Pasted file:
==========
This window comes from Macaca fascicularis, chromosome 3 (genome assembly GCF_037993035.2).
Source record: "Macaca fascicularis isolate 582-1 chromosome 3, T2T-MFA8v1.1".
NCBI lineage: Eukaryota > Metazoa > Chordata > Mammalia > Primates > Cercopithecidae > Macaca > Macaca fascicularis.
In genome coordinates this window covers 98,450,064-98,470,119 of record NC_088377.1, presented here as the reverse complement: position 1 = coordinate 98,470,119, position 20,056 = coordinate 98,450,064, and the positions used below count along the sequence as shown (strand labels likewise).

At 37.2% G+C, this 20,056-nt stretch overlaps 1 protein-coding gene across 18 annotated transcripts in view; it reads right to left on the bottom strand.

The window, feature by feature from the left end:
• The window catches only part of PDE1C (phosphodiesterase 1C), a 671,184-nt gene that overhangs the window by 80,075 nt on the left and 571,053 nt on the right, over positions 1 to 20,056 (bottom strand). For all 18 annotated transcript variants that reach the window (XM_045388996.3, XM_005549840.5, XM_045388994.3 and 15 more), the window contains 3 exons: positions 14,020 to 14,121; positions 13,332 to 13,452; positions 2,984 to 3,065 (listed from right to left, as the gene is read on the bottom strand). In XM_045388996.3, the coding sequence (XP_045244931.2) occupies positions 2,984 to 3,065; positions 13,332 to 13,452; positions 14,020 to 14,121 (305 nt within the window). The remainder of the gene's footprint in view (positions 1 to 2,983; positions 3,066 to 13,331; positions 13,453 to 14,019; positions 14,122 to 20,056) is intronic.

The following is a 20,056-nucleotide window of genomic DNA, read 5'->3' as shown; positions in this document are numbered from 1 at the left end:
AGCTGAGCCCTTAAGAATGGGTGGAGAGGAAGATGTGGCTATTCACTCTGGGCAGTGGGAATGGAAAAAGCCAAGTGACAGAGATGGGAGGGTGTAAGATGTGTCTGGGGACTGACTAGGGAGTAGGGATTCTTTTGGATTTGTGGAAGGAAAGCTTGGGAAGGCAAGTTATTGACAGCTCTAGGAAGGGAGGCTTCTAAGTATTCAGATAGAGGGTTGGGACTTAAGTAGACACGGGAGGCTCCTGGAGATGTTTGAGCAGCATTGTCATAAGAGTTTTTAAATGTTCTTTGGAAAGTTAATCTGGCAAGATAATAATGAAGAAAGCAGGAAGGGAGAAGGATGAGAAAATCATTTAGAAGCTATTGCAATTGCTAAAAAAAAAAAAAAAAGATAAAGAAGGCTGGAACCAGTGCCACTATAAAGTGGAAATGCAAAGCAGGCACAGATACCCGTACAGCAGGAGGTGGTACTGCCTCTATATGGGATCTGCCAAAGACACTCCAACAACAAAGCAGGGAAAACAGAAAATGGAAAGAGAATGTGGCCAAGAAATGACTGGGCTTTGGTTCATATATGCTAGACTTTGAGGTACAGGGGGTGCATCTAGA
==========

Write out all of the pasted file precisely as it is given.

This window comes from Macaca fascicularis, chromosome 3 (genome assembly GCF_037993035.2).
Source record: "Macaca fascicularis isolate 582-1 chromosome 3, T2T-MFA8v1.1".
NCBI lineage: Eukaryota > Metazoa > Chordata > Mammalia > Primates > Cercopithecidae > Macaca > Macaca fascicularis.
In genome coordinates this window covers 98,450,064-98,470,119 of record NC_088377.1, presented here as the reverse complement: position 1 = coordinate 98,470,119, position 20,056 = coordinate 98,450,064, and the positions used below count along the sequence as shown (strand labels likewise).

At 37.2% G+C, this 20,056-nt stretch overlaps 1 protein-coding gene across 18 annotated transcripts in view; it reads right to left on the bottom strand.

The window, feature by feature from the left end:
• The window catches only part of PDE1C (phosphodiesterase 1C), a 671,184-nt gene that overhangs the window by 80,075 nt on the left and 571,053 nt on the right, over positions 1 to 20,056 (bottom strand). For all 18 annotated transcript variants that reach the window (XM_045388996.3, XM_005549840.5, XM_045388994.3 and 15 more), the window contains 3 exons: positions 14,020 to 14,121; positions 13,332 to 13,452; positions 2,984 to 3,065 (listed from right to left, as the gene is read on the bottom strand). In XM_045388996.3, the coding sequence (XP_045244931.2) occupies positions 2,984 to 3,065; positions 13,332 to 13,452; positions 14,020 to 14,121 (305 nt within the window). The remainder of the gene's footprint in view (positions 1 to 2,983; positions 3,066 to 13,331; positions 13,453 to 14,019; positions 14,122 to 20,056) is intronic.

The following is a 20,056-nucleotide window of genomic DNA, read 5'->3' as shown; positions in this document are numbered from 1 at the left end:
AGCTGAGCCCTTAAGAATGGGTGGAGAGGAAGATGTGGCTATTCACTCTGGGCAGTGGGAATGGAAAAAGCCAAGTGACAGAGATGGGAGGGTGTAAGATGTGTCTGGGGACTGACTAGGGAGTAGGGATTCTTTTGGATTTGTGGAAGGAAAGCTTGGGAAGGCAAGTTATTGACAGCTCTAGGAAGGGAGGCTTCTAAGTATTCAGATAGAGGGTTGGGACTTAAGTAGACACGGGAGGCTCCTGGAGATGTTTGAGCAGCATTGTCATAAGAGTTTTTAAATGTTCTTTGGAAAGTTAATCTGGCAAGATAATAATGAAGAAAGCAGGAAGGGAGAAGGATGAGAAAATCATTTAGAAGCTATTGCAATTGCTAAAAAAAAAAAAAAAAGATAAAGAAGGCTGGAACCAGTGCCACTATAAAGTGGAAATGCAAAGCAGGCACAGATACCCGTACAGCAGGAGGTGGTACTGCCTCTATATGGGATCTGCCAAAGACACTCCAACAACAAAGCAGGGAAAACAGAAAATGGAAAGAGAATGTGGCCAAGAAATGACTGGGCTTTGGTTCATATATGCTAGACTTTGAGGTACAGGGGGTGCATCTAGA